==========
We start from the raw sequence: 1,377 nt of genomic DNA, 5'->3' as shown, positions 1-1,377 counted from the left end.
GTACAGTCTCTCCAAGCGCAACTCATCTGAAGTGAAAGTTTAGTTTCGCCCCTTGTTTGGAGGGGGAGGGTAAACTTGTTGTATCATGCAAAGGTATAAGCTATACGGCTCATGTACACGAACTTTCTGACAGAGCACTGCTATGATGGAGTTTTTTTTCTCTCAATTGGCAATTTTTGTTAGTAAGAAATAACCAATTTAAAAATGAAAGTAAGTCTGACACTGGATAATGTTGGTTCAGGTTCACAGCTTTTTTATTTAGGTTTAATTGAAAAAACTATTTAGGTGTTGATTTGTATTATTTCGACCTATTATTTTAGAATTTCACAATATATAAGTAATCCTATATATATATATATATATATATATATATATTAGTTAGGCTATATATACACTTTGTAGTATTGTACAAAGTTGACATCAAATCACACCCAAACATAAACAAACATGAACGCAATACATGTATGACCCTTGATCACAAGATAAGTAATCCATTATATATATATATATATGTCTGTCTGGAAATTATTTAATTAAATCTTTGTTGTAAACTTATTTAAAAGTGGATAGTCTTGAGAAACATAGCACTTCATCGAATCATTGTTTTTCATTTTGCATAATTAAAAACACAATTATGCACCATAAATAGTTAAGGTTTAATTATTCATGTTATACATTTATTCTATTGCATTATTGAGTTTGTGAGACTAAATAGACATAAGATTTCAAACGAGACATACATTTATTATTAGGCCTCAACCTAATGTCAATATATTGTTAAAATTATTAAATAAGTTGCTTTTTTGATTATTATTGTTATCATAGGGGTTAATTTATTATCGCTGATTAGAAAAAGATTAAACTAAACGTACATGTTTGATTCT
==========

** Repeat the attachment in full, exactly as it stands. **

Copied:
We start from the raw sequence: 1,377 nt of genomic DNA, 5'->3' as shown, positions 1-1,377 counted from the left end.
GTACAGTCTCTCCAAGCGCAACTCATCTGAAGTGAAAGTTTAGTTTCGCCCCTTGTTTGGAGGGGGAGGGTAAACTTGTTGTATCATGCAAAGGTATAAGCTATACGGCTCATGTACACGAACTTTCTGACAGAGCACTGCTATGATGGAGTTTTTTTTCTCTCAATTGGCAATTTTTGTTAGTAAGAAATAACCAATTTAAAAATGAAAGTAAGTCTGACACTGGATAATGTTGGTTCAGGTTCACAGCTTTTTTATTTAGGTTTAATTGAAAAAACTATTTAGGTGTTGATTTGTATTATTTCGACCTATTATTTTAGAATTTCACAATATATAAGTAATCCTATATATATATATATATATATATATATATATTAGTTAGGCTATATATACACTTTGTAGTATTGTACAAAGTTGACATCAAATCACACCCAAACATAAACAAACATGAACGCAATACATGTATGACCCTTGATCACAAGATAAGTAATCCATTATATATATATATATATGTCTGTCTGGAAATTATTTAATTAAATCTTTGTTGTAAACTTATTTAAAAGTGGATAGTCTTGAGAAACATAGCACTTCATCGAATCATTGTTTTTCATTTTGCATAATTAAAAACACAATTATGCACCATAAATAGTTAAGGTTTAATTATTCATGTTATACATTTATTCTATTGCATTATTGAGTTTGTGAGACTAAATAGACATAAGATTTCAAACGAGACATACATTTATTATTAGGCCTCAACCTAATGTCAATATATTGTTAAAATTATTAAATAAGTTGCTTTTTTGATTATTATTGTTATCATAGGGGTTAATTTATTATCGCTGATTAGAAAAAGATTAAACTAAACGTACATGTTTGATTCT